Openly accessible

'Everybody has settled in so well': How migrants make connections and build social capital in Geelong

Jackson, Ruth, Jatrana, Santosh, Johnson, Louise, Kilpatrick, Sue and King, Tanya 2013, 'Everybody has settled in so well': How migrants make connections and build social capital in Geelong, Alfred Deakin Research Institute, Deakin University, Geelong, Vic..

Attached Files
Name Description MIMEType Size Downloads
jackson-everybodyhassettled-2013.pdf Published version application/pdf 2.35MB 38

Title 'Everybody has settled in so well': How migrants make connections and build social capital in Geelong
Author(s) Jackson, Ruth
Jatrana, Santosh
Johnson, Louise
Kilpatrick, Sue
King, Tanya
Publication date 2013-08
Series Alfred Deakin Research Institute working paper series two
Issue number No. 42
Total pages 39
Publisher Alfred Deakin Research Institute, Deakin University
Place of publication Geelong, Vic.
Keyword(s) manpower policy
labour policy
refugees
immigrants policy
foreign workers
Summary Australian and Victorian Government policies encourage settlement in regional areas for international migrants, refugees and internal migrants. Migrants to regional areas are diverse in terms of their area or country of origin, skills and occupation, family status and other demographic characteristics. The regional cities to which they migrate are also varied in terms of their community resources, social and cultural capital. The objective shared by all of these cities is for migrants to engage successfully with their new communities. Just how this occurs is the subject of debate and a lack of clarity. This therefore calls for a sound, theoretically informed understanding of how employers and community groups (formal and informal) can effectively assist migrants to make social connections in regional cities, and practical strategies which respond to these insights. The well-established social determinants of health tell us that the more socially included, connected and stable workforce and their families are, the better will be their physical and mental health and wellbeing.

People in Australia generally move to live near family and friends; for better access to work or work opportunities; or to live in an attractive neighbourhood. Policies and programs intended to assist with settlement tend to be short term and project based. Good practice in assisting migrants make social connections however is long term and embedded into the community. Workplaces and community groups that are already established, and groups that migrants or others tend to form naturally, are good examples of such best practice. Workplaces, local government, institutions such as schools, community spaces and other organisations can also assist in the settling in process and can complement formal and informal community groups, once a sound evidence base is established.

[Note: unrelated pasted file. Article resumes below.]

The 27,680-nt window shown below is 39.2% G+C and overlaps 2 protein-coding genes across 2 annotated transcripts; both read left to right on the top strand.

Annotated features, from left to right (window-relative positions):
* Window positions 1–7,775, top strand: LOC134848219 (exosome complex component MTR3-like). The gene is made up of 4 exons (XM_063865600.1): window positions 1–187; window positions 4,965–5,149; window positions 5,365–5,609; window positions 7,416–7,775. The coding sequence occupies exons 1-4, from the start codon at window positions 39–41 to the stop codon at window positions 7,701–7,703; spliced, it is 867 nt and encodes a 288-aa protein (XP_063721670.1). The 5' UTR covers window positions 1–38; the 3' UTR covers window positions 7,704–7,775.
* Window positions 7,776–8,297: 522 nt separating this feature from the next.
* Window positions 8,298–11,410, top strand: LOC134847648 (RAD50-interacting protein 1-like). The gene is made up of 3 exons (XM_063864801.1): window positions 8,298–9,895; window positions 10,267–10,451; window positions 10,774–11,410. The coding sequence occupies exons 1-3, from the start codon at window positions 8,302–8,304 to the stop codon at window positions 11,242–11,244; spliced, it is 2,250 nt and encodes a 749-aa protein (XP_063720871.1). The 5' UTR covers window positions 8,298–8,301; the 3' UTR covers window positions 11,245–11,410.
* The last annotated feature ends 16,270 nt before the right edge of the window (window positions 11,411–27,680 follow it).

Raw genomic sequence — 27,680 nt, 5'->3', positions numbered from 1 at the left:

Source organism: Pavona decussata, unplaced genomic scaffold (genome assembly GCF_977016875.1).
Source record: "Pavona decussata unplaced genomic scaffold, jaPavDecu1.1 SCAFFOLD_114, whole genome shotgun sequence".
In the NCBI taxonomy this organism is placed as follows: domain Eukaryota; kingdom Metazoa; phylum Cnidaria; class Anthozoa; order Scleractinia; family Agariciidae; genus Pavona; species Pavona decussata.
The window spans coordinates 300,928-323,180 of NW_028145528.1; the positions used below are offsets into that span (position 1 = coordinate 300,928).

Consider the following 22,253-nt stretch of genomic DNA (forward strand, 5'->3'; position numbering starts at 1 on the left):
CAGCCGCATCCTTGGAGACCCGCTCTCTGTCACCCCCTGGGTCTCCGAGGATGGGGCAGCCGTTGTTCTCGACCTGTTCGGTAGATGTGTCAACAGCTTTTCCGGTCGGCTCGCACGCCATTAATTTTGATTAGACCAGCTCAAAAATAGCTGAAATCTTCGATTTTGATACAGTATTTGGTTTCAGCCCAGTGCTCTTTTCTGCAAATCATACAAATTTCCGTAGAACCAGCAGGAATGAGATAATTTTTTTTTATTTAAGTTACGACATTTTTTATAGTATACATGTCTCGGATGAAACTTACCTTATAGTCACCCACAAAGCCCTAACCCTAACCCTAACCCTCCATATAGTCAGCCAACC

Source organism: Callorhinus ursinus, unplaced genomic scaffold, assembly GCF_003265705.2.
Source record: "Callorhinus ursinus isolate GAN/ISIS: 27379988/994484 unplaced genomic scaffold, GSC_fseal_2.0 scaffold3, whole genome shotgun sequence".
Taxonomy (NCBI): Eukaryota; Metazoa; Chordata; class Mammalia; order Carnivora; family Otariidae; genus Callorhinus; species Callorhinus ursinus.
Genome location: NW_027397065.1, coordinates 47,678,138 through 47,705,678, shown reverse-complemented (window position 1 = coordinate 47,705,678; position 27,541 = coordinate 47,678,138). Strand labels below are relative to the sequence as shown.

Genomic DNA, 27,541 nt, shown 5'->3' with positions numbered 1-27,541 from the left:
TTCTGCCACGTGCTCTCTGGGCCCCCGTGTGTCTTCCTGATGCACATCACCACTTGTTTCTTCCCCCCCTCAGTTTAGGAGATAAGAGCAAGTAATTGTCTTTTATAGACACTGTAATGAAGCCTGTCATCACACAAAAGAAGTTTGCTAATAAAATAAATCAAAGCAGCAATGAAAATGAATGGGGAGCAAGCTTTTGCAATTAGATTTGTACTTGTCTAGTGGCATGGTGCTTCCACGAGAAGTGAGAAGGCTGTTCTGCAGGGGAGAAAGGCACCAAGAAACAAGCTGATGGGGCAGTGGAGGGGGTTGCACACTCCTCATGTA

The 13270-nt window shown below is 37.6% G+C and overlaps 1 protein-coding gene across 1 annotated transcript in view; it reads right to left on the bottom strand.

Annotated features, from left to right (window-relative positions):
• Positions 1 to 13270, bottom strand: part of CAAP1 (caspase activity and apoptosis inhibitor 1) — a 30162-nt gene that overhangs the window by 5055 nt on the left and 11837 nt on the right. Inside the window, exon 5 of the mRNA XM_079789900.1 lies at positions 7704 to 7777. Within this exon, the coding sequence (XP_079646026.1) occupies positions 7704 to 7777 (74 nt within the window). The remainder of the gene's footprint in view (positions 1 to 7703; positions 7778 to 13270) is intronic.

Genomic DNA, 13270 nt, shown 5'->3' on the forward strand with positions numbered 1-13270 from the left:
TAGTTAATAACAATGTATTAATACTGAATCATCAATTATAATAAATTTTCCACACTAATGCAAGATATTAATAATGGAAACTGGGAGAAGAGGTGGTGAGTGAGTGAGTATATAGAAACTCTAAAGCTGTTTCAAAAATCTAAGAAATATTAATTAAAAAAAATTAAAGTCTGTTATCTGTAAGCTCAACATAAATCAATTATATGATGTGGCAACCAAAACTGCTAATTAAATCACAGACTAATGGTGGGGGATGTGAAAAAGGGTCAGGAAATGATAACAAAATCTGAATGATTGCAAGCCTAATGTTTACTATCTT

This is the second paper to emerge from a research project running over 2011-2012 at the Alfred Deakin Research Institute (ADRI), Deakin University in Geelong. The first Working Paper (No. 32) (Jackson et al., 2012) located the research theoretically. This second Working Paper will report on the research itself, its methods and outcomes as well as policy implications. The first section of this paper will briefly outline the project before considering those who have migrated to Geelong in the past two to five years: to investigate why they moved to Geelong; how they made connections and with whom; and, what was the value of those connections (Section 2). The third section of the paper examines how employers, non-government organisations (NGOs) and other facilitators effectively assist migrants to make social connections. The fourth and fifth sections look at the barriers to making connections but also those things – organisation and policies - that facilitated settling in. Section six summarises the findings and makes a series of policy recommendations for individuals, organisations and government on how to better the prospects for migrant in regional centres.
ISBN 9781921745416
ISSN 1837-7440
1837-7432
Language eng
Field of Research 160403 Social and Cultural Geography
160514 Urban Policy
160801 Applied Sociology, Program Evaluation and Social Impact Assessment
Socio Economic Objective 940204 Public Services Policy Advice and Analysis
HERDC Research category A6 Research report/technical paper
Copyright notice ©2013, Alfred Deakin Research Institute, Deakin University
Persistent URL http://hdl.handle.net/10536/DRO/DU:30057084

Document type: Report
Collections: Alfred Deakin Research Institute
Open Access Collection
Connect to link resolver
 
Unless expressly stated otherwise, the copyright for items in DRO is owned by the author, with all rights reserved.

Every reasonable effort has been made to ensure that permission has been obtained for items included in DRO. If you believe that your rights have been infringed by this repository, please contact drosupport@deakin.edu.au.

Versions
Version Filter Type
Access Statistics: 152 Abstract Views, 41 File Downloads  -  Detailed Statistics
Created: Tue, 22 Oct 2013, 11:26:52 EST by Tanya King

Every reasonable effort has been made to ensure that permission has been obtained for items included in DRO. If you believe that your rights have been infringed by this repository, please contact drosupport@deakin.edu.au.